Column: Dodgers in the thick of mediocre division race
Los Angeles Times writer Andy McCullough and columnist Dylan Hernandez talk about the Dodgers’ good luck and how close they are to being first in the NL West.
This is why a team should never be declared dead in the first six or seven weeks of a season.
After an inactive winter by an overconfident front office that bordered on irresponsible, after losing Corey Seager for the season and Clayton Kershaw for about a month, and after dropping successive series to the bottom-dwelling Cincinnati Reds and Miami Marlins, the fourth-place Dodgers are only 3 1/2 games out of first place.
The Dodgers have won six of their last seven games, including a 3-0 victory over the Colorado Rockies on Wednesday night at Dodger Stadium.
They still haven’t changed the perception they’re not very good. What has changed is the other teams in their division have revealed themselves as equally unremarkable.
“I think we’re very fortunate,” manager Dave Roberts said.
The Dodgers were five games under .500 and nine games out of first place on May 1. They are still five games under .500 but have somehow reduced the gap between them and the top of the National League West by 51/2 games.
“Teams ahead of us are going through some of the things we went through,” Roberts said.
The most notable are the Arizona Diamondbacks, who had the best record in the NL on May 8. They have dropped to second place after losing an astounding 13 of 14 games since, which allowed the Rockies to overtake them for first place in the division.
They are bad enough to where they have become comedic fodder for their local newspaper, with Nick Piecoro of the Arizona Republic writing after their most recent defeat, “Perhaps the Diamondbacks deserve credit: They have said all along they were focused on run prevention.”
Because, you know, they can’t score.
Their only reliable source of offense, A.J. Pollock, is sidelined with a broken thumb. They also haven’t played the Dodgers in two weeks, depriving them of the opportunity to further pound a team against which they are 8-4 this season.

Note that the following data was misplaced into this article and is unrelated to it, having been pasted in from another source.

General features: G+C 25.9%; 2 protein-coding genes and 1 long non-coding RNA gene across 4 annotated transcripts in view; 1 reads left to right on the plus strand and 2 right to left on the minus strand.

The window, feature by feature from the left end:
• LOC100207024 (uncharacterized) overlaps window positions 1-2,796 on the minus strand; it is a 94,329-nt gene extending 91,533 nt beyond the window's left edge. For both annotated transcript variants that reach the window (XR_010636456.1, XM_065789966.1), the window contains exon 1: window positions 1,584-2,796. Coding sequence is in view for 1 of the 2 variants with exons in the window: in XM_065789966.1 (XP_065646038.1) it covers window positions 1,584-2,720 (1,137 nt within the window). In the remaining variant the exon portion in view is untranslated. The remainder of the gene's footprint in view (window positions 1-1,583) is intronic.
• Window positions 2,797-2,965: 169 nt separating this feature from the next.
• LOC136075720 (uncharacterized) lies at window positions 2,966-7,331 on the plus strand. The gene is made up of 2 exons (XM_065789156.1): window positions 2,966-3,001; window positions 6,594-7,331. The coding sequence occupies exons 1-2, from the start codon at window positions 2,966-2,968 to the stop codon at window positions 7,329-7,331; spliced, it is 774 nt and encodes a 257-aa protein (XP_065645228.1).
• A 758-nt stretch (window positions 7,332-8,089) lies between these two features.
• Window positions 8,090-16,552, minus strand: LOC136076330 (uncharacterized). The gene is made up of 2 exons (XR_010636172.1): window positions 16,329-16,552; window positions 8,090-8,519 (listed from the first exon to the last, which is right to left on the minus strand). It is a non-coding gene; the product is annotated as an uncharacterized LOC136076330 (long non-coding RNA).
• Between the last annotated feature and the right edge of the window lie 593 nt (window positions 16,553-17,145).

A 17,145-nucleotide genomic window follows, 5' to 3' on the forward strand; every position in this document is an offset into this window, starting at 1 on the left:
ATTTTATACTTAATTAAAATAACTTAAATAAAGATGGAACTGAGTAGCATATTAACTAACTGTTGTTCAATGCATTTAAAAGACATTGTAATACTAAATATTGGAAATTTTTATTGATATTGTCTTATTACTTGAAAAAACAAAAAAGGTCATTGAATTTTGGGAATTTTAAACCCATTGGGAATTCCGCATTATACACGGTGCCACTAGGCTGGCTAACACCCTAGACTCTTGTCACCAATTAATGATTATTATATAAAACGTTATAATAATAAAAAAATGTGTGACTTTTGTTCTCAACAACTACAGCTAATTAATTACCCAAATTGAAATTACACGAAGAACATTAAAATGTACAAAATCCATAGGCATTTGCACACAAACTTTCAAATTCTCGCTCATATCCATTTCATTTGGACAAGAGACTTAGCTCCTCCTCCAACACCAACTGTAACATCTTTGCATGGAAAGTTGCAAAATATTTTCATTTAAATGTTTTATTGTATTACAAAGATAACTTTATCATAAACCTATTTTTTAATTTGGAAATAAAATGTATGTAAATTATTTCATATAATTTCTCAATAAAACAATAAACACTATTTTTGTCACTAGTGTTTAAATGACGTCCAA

As for the division-leading Rockies, they have yet to experience the kind of extended stretches of misery the Dodgers and Diamondbacks have endured. But it seems like only a matter of time before they do.
The Rockies are the rare Colorado team that can’t score runs. The Dodgers were below the league average in runs per game entering Wednesday. The Rockies were considerably worse, fifth from the bottom in the NL.
A quick glance at their roster explains why. They are extremely top-heavy, their lineup consisting of Nolan Arenado, Charlie Blackmon and no other player who could crack the Dodgers order.
The Rockies had only four hits Wednesday in the series finale against the Dodgers.
The only other team between the Dodgers and a sixth consecutive division championship are the San Francisco Giants, an old team that became even older in the offseason by adding 30-somethings Andrew McCutchen and Evan Longoria.
With the Dodgers being as close as they are to first place, their disabled list has become an increased source of hope.
Expectations were tempered when Justin Turner returned from a broken wrist on May 15, as the Dodgers entered the day 71/2 games out of first place.
The deficit felt too large for any one player to overcome.
“I still believe in our guys and expect us to win the division,” Roberts said. “I think that’s the most important thing. Whether it’s a runaway or it’s a one-game situation, I don’t know. But I still feel good about our club.”
Over a 162-game season, talent wins out “more times than not,” Roberts said. He remained confident his team has the most talent.
Outfielder Matt Kemp said of the suddenly positive outlook, “You guys were the ones that were panicking the most out of everybody.”
Oh, come on, you couldn’t have possibly guessed the Diamondbacks would suddenly lose a bunch of games.
“No, but this season’s just a game of ups and downs,” Kemp said. “We’re playing better.”
Kemp acknowledged the team had to maintain a certain degree of consistency. He wasn’t about to claim victory, not with the Dodgers only two games ahead of last-place San Diego.
“We still have a long way to go,” he said.
Considering how the Dodgers have played, they are a lot closer than they deserve to be.
Follow Dylan Hernandez on Twitter @dylanohernandez
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